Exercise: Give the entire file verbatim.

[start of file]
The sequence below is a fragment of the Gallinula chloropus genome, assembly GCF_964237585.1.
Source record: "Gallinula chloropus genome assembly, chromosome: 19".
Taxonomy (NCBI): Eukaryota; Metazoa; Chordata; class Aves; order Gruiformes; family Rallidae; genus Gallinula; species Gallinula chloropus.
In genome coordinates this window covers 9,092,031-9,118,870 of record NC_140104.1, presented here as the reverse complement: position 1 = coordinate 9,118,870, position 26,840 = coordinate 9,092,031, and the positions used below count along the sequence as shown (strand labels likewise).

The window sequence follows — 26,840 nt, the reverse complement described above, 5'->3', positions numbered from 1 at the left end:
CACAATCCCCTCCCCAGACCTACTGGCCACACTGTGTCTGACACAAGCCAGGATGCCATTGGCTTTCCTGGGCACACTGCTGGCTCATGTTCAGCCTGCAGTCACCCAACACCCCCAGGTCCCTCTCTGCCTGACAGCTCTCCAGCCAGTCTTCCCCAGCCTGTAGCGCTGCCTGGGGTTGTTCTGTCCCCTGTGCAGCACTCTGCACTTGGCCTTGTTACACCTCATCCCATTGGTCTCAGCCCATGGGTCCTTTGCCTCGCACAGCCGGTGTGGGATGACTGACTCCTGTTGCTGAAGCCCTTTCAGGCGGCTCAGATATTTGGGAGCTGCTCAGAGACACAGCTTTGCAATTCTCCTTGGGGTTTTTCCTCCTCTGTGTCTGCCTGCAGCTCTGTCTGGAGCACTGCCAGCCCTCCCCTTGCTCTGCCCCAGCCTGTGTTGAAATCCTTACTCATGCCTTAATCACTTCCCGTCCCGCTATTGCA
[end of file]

The sequence below is a fragment of the Gallinula chloropus genome, assembly GCF_964237585.1.
Source record: "Gallinula chloropus genome assembly, chromosome: 19".
Taxonomy (NCBI): Eukaryota; Metazoa; Chordata; class Aves; order Gruiformes; family Rallidae; genus Gallinula; species Gallinula chloropus.
In genome coordinates this window covers 9,092,031-9,118,870 of record NC_140104.1, presented here as the reverse complement: position 1 = coordinate 9,118,870, position 26,840 = coordinate 9,092,031, and the positions used below count along the sequence as shown (strand labels likewise).

The window sequence follows — 26,840 nt, the reverse complement described above, 5'->3', positions numbered from 1 at the left end:
CACAATCCCCTCCCCAGACCTACTGGCCACACTGTGTCTGACACAAGCCAGGATGCCATTGGCTTTCCTGGGCACACTGCTGGCTCATGTTCAGCCTGCAGTCACCCAACACCCCCAGGTCCCTCTCTGCCTGACAGCTCTCCAGCCAGTCTTCCCCAGCCTGTAGCGCTGCCTGGGGTTGTTCTGTCCCCTGTGCAGCACTCTGCACTTGGCCTTGTTACACCTCATCCCATTGGTCTCAGCCCATGGGTCCTTTGCCTCGCACAGCCGGTGTGGGATGACTGACTCCTGTTGCTGAAGCCCTTTCAGGCGGCTCAGATATTTGGGAGCTGCTCAGAGACACAGCTTTGCAATTCTCCTTGGGGTTTTTCCTCCTCTGTGTCTGCCTGCAGCTCTGTCTGGAGCACTGCCAGCCCTCCCCTTGCTCTGCCCCAGCCTGTGTTGAAATCCTTACTCATGCCTTAATCACTTCCCGTCCCGCTATTGCA